Romance Fetish as Fan Fiction
By Heidi Simmons

Fifty Shades of Grey by E. L. James

Sometimes you have to read a book just to see what all the fuss is about. With all the hubbub and with two million copies sold in April alone (it was published in March), certainly Fifty Shades of Grey by E. L. James (Vintage, 514 pages), the first of a completed trilogy, must have some outstanding qualities that make the investment of money and time worth the read. I’ll let you decide.

Fifty shades of Grey is about a young college graduate, Anastasia Steele, who falls in love with the mega millionaire Christian Grey, who can only have a relationship with women that includes bondage and domination. The plot, if you can call it that, is: Will she or won’t she sign the contract that gives the handsome Mr. Grey complete control of her life.


Here is some of the fuss: Is it romance, erotic literature, fetish fiction or merely fan fiction? By the characters’ names, it should be apparent that Fifty Shades of Grey is under the genre umbrella of romance. But with the expressive sex scenes, some might considered it erotic literature, though the “literature” aspect is really stretching it. Author James, includes a detailed BDSM (bondage, domination and sadomasochism) contract and description of the BDSM toys and sex performed in the novel’s “Red Room of Pain”, which makes it fetish fiction. James, if I dare say, was stimulated by the Twilight series and originally wrote her trilogy as Masters of the Universe, which featured Stephenie Meyer’s characters, Edward and Bella. She later changed the names and title resulting in Fifty Shades of Grey. Thus it’s also fan fiction.

For the record, James is a middle-aged, married woman, with two children and lives in London. Fifty Shades of Grey is the first book she ever wrote.

Part of the fuss is, less than a year ago, Fifty Shades of Grey was published virtually. As an e-book and “print-on-demand” paperback it was shared by hundreds of thousands of women. It was then purchased by Vintage and published as a trade paperback in March. It appears that electronic books may provide readers with the privacy and discretion they prefer when reading such a provocative book. Women can safely enjoy the fantasy and read in public without the judgment of others. This has some calling Fifty Shades of Grey “mommy porn.”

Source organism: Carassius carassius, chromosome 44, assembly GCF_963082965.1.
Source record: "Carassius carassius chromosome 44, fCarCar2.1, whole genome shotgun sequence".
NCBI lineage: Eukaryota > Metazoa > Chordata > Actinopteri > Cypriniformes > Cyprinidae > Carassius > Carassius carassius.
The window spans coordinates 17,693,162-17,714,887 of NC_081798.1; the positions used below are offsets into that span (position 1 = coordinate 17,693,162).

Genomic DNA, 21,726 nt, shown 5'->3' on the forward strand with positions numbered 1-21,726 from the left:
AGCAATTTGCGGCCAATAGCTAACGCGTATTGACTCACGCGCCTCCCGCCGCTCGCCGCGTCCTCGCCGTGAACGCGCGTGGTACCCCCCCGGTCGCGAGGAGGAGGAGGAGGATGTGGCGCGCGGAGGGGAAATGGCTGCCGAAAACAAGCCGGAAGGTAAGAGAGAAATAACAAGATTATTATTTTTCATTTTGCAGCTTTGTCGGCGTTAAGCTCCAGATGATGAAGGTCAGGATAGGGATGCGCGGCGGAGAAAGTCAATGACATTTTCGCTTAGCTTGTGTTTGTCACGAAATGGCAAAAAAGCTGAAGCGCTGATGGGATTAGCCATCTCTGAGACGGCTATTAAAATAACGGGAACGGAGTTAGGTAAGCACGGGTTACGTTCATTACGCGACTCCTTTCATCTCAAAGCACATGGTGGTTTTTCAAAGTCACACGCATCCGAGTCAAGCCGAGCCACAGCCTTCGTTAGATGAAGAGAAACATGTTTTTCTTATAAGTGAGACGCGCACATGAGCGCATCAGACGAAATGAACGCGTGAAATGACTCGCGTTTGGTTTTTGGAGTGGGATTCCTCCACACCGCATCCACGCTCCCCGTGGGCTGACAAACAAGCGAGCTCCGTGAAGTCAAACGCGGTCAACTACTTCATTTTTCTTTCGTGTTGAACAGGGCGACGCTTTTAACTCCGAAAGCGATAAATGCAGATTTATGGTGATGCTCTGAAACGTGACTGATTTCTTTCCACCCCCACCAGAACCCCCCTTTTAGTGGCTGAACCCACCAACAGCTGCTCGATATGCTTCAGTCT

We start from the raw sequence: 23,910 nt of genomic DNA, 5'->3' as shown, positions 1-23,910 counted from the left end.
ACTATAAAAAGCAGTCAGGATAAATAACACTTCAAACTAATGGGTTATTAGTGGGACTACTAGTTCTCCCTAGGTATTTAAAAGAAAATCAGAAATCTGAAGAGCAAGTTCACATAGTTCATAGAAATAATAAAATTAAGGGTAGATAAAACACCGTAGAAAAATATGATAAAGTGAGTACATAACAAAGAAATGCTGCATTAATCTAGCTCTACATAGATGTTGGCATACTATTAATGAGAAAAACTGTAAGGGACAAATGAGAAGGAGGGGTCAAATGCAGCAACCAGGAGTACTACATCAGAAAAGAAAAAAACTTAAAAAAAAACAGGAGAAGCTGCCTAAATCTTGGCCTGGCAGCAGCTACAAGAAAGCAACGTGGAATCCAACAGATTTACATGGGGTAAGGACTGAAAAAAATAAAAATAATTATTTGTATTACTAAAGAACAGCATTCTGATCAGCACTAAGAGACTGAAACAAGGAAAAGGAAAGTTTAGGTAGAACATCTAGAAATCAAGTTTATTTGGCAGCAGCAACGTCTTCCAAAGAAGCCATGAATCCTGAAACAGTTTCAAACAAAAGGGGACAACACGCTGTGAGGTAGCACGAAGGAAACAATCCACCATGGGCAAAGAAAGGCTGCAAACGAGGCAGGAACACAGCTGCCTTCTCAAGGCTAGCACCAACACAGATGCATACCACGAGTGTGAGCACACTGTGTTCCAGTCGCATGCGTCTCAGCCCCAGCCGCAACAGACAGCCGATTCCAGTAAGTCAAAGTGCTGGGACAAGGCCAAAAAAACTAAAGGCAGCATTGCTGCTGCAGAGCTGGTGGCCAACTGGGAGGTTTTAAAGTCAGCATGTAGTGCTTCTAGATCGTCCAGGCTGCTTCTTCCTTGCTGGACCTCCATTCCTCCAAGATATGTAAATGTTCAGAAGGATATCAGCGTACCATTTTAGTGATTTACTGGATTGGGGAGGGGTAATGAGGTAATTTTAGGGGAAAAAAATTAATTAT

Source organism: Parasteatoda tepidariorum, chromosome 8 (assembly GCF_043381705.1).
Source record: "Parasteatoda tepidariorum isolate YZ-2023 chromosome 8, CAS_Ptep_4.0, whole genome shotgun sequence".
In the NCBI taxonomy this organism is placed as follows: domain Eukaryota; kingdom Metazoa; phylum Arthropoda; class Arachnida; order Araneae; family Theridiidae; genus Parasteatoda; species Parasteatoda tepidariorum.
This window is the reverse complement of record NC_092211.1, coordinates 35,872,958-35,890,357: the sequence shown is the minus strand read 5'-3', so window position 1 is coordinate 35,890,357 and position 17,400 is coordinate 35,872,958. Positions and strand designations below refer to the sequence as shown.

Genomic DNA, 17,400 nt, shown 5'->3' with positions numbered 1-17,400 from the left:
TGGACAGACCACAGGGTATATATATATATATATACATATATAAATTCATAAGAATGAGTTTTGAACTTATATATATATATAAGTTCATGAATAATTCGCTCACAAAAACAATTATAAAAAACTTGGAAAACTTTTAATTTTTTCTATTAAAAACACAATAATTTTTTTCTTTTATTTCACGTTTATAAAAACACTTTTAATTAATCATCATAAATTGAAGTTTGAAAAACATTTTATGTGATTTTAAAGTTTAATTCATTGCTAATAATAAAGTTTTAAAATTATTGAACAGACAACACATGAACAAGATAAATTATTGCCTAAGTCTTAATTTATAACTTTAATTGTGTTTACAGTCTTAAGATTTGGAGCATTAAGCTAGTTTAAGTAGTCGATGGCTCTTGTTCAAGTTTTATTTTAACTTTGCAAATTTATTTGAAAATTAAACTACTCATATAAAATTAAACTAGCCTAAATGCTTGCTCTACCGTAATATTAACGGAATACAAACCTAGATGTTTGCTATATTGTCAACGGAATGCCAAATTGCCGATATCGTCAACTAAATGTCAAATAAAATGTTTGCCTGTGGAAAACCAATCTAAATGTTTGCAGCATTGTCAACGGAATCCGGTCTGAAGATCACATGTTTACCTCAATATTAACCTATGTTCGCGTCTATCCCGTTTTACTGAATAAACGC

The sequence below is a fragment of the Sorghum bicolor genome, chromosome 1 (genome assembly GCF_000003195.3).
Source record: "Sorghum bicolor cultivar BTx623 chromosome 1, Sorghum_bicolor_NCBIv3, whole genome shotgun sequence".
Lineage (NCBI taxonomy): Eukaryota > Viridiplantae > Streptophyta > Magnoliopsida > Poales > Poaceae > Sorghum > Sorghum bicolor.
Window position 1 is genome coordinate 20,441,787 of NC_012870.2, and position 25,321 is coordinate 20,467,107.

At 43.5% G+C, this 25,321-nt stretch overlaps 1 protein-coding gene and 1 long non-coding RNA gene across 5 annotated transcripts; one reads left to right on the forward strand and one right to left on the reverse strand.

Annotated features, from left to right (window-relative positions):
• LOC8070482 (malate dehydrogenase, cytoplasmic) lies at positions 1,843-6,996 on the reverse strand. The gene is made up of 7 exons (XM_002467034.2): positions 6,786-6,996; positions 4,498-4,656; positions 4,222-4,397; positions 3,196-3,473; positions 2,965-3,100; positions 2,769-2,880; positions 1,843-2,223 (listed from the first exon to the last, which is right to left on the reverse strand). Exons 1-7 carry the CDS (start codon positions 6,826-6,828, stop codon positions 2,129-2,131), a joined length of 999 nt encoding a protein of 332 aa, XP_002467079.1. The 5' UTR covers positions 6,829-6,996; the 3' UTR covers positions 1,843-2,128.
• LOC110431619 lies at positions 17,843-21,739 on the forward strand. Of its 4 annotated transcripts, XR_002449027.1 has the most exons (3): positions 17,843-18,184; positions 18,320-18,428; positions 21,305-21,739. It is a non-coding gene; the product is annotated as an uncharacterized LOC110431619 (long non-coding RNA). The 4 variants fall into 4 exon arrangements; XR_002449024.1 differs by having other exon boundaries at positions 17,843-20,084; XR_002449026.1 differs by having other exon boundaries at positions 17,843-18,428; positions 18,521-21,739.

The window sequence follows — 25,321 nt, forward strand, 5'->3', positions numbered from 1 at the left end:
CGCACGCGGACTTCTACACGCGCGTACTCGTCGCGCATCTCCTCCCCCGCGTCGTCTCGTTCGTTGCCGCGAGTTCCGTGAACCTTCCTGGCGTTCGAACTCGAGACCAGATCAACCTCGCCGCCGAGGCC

Then there is the commercial fuss: Besides being a New York Times best seller, Universal Pictures’ Focus Features won the bid for the film rights, likely spending a huge undisclosed sum for the trilogy.

And how about the controversial fuss of what exactly is appealing to so many women? University professors of women’s studies and psychology are trying to understand the popularity beyond the fantasy of a love affair between a young woman and a millionaire. They want to know why BDSM is so appealing to and what it reveals about women today. Are woman dealing with trust or control issues? Perhaps women are overburdened or undersexed? Or both. Maybe women today have too much power — or still don’t have enough?

What might stand out to women readers may not be so complicated. Maybe it is that Grey’s sexual satisfaction comes from providing Ana with frequent, near heart-stopping orgasms — albeit not always traditional — like when she is hand-cuffed and hanging from the ceiling. He gets off, only when she gets off.

The author gives the reader some insight into the characters. Christian Grey is so complicated he is “fifty shades of f***ed-up” and Anastasia or Ana, is naive and inexperienced. Grey is her first lover. The story unfolds as a first-person narrative from Ana’s point of view. Her character regularly references Thomas Hardy’s, Tess of the d’Urbervilles, where a sweet, innocent girl named Tess, meets up with the manipulative and dangerous Alec. Grey is very much like Alec and Ana is like Tess.

Considering the book is practically two-thirds sex acts, there are brief moments when the reader almost gets a glimpse into the personality disorder that creates the need to dominate and cause pain. Ana asks Grey, “What’s a dominant?” He replies, “I want you to willingly surrender yourself to me, in all things.” When Ana asks why, he says, “To please me.” Ana wants to understand what made him the way he is. She narrates: “The BDSM is a distraction from the real issue. The sex is amazing, he’s wealthy, he’s beautiful, but this is all meaningless without his love.” Then there’s this exchange: Ana says, “Punish me. I want to know how bad it can get.” The poor girl hopes to understand his pain. Grey replies, “I’ll show you how bad it can be.” Careful what you ask for.

Fifty shades of Grey is not the first in its class, whatever that class may be. There is the 1954, Story of O, by Pauline Réage about a woman whose love affair leads to submissive behavior where she is sexually manipulated and abused, resulting in a rediscovery of herself. And there is the 1978, Nine and a Half Weeks: A Memoir of a Love Affair, by Elizabeth McNeill, the story of a casual relationship that becomes about domination and humiliation leading to dangerous sadomasochistic games.

You will have to decide for yourself if this romantic, erotic, fetish fan fiction means anything at all. If one or all of these genres appeals to you, it could be a very entertaining escape. And maybe the final two titles in the trilogy provide more insight into why women and others are all in a fuss. But for me, I’m sated.

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